Guam Qualifying Certificate Program Scrutinized
By Louella Losinio
HAGÅTÑA, Guam (Marianas Variety Guam, Dec. 17, 2012) – With the government of Guam facing fiscal challenges, including a looming $43 million operational shortfall and possible layoffs, the Guam Economic Development Authority’s (GEDA)Qualifying Certificate program has once again come under scrutiny as certain quarters have called for a review of the program, citing the loss in much-needed GovGuam tax revenues.
Since the push by the Legislature for the Office of Public Accountability to audit the program, the OPA has started the process and has already met with Guam Economic Development Authority officials.
The last audit of the program conducted by the Department of Interior Inspector General occurred way back in 2001.
Vice Speaker Benjamin J.F. Cruz, who spurred the review of the QC program, said the reviews are necessary to measure the effectiveness of the program and to determine the revenue losses.
Cruz cited figures in the 2001 audit findings, which states the government lost tax revenues of at least $769,650 and could lose future tax revenues totaling about $70.8 million due to the approval of QCs with "unnecessarily generous tax benefits to hotel and tourist industry firms that may not have needed the level of tax benefits given."
Cruz said in the first year of the Calvo administration, around $15 million worth of tax rebates were issued within the first year.
"It looked like in the previous five or six years of the Camacho administration, there haven’t been that many, if any, maybe 3 or 4 million worth of QCs. Why was there a spike all of a sudden?" Cruz asked.
Cruz also questioned the fairness of the program, pointing out that GEDA has not been consistently awarding QCs to companies across specific sectors.
"The report also noted a point that was interesting. You had hotels next to each other, both are being built at the same time, but one was getting a QC and the other wasn’t," he said.
The Vice Speaker also questioned why some of the companies that were deemed not in compliance with the QC program continued to be part of the QC program. Six companies were reported as non-compliant for several years, from 2005 to 2010. Three of the companies listed had their QCs revoked while the rest were under review as of 2010.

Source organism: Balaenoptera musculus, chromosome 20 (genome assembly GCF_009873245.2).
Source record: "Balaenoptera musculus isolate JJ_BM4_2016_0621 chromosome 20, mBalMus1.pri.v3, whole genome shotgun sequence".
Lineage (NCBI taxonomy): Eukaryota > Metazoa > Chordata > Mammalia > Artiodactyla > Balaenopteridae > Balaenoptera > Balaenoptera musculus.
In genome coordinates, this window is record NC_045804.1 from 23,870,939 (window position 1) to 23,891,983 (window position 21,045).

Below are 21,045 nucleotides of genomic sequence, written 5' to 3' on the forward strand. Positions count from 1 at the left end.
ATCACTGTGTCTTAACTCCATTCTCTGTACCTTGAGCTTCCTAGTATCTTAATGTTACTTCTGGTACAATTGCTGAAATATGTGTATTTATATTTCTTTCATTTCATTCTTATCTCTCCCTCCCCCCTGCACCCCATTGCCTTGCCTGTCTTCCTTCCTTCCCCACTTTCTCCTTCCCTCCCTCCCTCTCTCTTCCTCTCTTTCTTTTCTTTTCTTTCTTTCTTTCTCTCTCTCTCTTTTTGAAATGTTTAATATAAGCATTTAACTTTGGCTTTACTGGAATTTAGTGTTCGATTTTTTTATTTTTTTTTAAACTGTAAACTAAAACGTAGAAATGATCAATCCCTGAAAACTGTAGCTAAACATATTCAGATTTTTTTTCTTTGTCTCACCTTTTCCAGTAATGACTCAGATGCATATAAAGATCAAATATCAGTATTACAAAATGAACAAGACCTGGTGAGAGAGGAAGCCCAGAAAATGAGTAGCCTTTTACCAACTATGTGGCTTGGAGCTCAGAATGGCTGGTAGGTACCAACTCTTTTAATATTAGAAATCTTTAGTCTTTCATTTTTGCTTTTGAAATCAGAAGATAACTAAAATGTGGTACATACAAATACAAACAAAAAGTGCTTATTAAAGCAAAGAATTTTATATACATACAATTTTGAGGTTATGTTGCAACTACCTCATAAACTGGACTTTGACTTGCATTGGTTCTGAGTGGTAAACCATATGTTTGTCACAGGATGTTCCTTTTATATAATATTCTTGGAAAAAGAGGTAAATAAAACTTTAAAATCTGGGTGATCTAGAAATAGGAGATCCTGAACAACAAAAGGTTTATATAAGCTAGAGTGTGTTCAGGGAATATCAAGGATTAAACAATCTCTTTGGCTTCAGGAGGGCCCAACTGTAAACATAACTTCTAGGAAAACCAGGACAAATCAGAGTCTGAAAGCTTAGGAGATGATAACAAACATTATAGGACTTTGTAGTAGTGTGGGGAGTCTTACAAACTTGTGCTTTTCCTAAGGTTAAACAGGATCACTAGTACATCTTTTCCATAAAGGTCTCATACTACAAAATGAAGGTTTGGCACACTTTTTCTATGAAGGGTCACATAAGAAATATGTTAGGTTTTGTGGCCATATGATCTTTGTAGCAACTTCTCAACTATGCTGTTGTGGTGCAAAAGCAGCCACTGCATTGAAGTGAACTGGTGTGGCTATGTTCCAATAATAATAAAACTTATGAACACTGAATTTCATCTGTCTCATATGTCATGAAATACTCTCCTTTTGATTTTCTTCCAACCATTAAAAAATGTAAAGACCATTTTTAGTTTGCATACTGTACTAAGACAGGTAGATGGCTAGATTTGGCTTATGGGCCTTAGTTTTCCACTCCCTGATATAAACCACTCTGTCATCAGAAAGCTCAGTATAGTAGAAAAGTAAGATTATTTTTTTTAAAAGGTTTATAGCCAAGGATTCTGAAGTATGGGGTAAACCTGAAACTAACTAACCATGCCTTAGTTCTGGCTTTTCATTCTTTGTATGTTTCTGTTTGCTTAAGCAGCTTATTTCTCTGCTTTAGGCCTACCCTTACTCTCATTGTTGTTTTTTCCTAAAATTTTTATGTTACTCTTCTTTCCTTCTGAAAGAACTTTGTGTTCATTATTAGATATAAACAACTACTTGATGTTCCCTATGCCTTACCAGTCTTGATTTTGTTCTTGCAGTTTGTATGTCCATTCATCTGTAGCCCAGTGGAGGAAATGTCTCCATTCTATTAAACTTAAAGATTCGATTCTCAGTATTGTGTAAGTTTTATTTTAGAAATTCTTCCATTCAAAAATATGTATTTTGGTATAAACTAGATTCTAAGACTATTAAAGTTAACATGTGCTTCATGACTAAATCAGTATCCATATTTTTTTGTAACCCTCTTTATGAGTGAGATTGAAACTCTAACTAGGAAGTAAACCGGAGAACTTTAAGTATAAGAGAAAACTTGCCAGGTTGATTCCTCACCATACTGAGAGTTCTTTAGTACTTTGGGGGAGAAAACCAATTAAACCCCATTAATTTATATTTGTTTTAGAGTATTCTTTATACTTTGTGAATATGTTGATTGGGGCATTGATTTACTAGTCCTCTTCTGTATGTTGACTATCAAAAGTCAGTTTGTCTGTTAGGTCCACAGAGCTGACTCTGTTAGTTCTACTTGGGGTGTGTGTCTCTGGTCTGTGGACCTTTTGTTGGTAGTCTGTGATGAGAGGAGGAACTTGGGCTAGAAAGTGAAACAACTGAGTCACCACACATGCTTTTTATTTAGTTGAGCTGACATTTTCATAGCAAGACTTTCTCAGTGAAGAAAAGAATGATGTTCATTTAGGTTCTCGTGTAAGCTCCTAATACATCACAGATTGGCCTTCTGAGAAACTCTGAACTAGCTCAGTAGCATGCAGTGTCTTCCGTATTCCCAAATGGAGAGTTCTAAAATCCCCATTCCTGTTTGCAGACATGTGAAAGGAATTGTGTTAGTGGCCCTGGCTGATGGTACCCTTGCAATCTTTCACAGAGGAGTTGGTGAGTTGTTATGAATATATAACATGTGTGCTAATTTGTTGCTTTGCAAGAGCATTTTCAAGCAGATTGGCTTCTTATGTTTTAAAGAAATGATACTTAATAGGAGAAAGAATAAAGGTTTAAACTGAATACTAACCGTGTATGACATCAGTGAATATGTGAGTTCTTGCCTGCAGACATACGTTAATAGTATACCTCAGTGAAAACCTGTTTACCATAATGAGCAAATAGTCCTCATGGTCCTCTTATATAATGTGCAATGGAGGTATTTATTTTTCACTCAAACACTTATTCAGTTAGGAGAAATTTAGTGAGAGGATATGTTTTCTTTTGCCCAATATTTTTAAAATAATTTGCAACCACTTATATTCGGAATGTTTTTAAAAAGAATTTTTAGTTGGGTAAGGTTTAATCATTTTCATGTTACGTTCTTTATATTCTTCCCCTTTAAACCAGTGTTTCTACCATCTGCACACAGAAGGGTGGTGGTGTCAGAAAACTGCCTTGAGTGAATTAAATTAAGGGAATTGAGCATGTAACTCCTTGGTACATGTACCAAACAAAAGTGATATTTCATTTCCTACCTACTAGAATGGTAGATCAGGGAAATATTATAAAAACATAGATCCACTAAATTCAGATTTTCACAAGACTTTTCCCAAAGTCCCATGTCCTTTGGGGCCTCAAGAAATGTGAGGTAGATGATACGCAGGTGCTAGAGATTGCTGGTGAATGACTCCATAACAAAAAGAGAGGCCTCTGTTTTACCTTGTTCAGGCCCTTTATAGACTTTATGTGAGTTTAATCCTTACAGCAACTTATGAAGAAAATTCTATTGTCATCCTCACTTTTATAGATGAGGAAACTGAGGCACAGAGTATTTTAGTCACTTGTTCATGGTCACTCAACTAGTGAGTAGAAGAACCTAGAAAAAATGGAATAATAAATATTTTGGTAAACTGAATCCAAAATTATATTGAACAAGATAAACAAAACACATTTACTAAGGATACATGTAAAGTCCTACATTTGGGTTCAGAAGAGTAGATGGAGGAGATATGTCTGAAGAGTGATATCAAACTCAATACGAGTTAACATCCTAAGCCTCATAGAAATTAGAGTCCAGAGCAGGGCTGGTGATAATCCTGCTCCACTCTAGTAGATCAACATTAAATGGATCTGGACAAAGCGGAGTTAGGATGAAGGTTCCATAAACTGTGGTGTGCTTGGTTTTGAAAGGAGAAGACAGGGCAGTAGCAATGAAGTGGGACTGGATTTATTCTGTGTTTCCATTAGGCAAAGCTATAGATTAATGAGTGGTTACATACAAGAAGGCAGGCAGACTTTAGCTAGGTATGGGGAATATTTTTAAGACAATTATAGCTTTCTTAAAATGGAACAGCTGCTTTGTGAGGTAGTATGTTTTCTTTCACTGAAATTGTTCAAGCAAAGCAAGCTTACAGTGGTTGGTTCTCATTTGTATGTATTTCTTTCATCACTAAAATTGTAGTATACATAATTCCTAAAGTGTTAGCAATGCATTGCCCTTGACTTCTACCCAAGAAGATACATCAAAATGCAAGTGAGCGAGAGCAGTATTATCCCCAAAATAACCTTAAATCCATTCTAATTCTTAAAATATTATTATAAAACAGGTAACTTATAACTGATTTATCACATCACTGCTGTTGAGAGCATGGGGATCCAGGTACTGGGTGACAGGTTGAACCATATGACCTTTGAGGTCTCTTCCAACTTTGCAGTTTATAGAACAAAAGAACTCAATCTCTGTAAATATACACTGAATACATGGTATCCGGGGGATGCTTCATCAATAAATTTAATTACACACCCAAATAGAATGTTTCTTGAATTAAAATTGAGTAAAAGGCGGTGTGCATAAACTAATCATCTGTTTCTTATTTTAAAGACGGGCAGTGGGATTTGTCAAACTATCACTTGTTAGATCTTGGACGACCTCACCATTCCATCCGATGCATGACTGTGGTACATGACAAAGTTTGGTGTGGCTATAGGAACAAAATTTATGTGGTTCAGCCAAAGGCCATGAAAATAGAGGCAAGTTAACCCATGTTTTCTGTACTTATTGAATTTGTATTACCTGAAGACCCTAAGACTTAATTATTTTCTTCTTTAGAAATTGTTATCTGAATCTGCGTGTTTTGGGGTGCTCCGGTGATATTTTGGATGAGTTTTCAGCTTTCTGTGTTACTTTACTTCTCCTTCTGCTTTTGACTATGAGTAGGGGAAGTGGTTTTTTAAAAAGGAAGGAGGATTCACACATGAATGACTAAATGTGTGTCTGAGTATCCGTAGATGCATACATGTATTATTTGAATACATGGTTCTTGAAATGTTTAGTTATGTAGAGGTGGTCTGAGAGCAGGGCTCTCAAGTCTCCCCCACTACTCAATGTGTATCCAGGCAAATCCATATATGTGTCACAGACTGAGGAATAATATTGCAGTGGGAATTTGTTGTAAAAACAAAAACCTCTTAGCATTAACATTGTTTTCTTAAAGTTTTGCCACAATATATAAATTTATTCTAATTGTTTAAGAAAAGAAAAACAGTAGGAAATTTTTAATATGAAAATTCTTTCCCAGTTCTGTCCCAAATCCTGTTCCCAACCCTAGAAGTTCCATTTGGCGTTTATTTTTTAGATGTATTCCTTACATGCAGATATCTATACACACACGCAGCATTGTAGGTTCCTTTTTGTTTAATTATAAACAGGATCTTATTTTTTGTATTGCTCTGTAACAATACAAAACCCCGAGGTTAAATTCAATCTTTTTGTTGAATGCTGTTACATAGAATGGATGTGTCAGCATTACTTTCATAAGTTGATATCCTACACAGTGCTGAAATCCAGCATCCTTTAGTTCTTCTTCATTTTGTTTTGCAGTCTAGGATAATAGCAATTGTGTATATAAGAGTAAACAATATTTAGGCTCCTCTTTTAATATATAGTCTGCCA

In the next Legislature, Cruz said both the legislative and executive branches of government should be serious about looking at waivers and exemptions awarded to companies and check which of them are fraudulently filing their taxes, taking advantage of the program, and/or deserve to continue receiving these benefits.
Responding to the criticism of the QC program, GEDA Administrator Karl Pangelinan said GEDA goes through a financial auditing process annually. He said the lapse between the 2001 and current audit is not GEDA’s fault because in the past, OPA selects which GEDA program to audit.
"That (the lapse) was 10 years ago. The great minds here at GEDA, over time, have looked at that and started filling in some of those gaps. It has come to the point where our compliance arm is one of our strongest internal programs to date," Pangelinan stated.
The Qualifying Certificate program was created under Public Law 8-80 in 1965 as an economic incentive tool to encourage and facilitate investment activities that would spur economic growth on-island.
GEDA files list 126 QCs awarded to companies since 1965. Total investment generated by the program amount to at least $1 billion and has generated more than 10,000 jobs throughout the years. The figures for job generation, according to GEDA, only reflect the number projected by companies in their contract. Actual figures could go higher, Pangelinan said.
Currently there are 16 sectors covered by the program, including tourism, manufacturing, medical, insurance, base operating service contracts for the military, or small businesses operating on a military base on Guam, among others.
After the enactment of Public Law 31-207 last April, the program expanded its coverage to include companies engaged in green technology.
Pangelinan pointed out that the QC program is not a "one size fits all" type of program. "It is very unique from client to client. The companies apply voluntarily and all companies are not required to file an application for the QC program," Pangelinan said.
Assessment and reviews are done yearly to determine compliance of the companies under the program. GEDA’s internal compliance office utilizes indicators such as amount of investments, local purchases, and number of jobs generated.
"The problem is all that’s ever looked at is the amount that is rebated or the amount that is potentially rebated. We are currently going through an audit of the program and within the audit, we spent close to three hours with the OPA since they only knew the surface of the program. When we started to expose a lot of details about the program, I’m pretty comfortable in saying that they walked away knowing that there’s a lot more to this program than what’s being advertised or thrown out there in the media," Pangelinan said.
He emphasized that the GEDA program has strict compliance and enforcement processes. "So these companies know they have to be in compliance," Pangelinan concluded.
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